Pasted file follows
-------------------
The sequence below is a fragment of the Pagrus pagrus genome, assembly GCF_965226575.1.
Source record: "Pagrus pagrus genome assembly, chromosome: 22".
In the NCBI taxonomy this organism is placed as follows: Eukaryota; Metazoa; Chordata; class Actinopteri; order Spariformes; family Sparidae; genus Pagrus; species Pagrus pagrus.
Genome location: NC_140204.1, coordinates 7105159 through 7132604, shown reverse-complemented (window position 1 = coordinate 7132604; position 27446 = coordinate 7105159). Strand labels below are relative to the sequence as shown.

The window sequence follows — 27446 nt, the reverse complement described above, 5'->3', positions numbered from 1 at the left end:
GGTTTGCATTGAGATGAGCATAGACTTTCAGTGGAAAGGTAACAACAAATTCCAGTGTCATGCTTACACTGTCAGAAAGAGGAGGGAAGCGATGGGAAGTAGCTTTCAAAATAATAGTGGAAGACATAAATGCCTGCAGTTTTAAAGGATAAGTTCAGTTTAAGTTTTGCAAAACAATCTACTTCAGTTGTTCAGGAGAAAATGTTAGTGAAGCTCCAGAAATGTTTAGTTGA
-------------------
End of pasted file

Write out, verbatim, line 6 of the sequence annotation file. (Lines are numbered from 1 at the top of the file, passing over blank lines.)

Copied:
GGTTTGCATTGAGATGAGCATAGACTTTCAGTGGAAAGGTAACAACAAATTCCAGTGTCATGCTTACACTGTCAGAAAGAGGAGGGAAGCGATGGGAAGTAGCTTTCAAAATAATAGTGGAAGACATAAATGCCTGCAGTTTTAAAGGATAAGTTCAGTTTAAGTTTTGCAAAACAATCTACTTCAGTTGTTCAGGAGAAAATGTTAGTGAAGCTCCAGAAATGTTTAGTTGA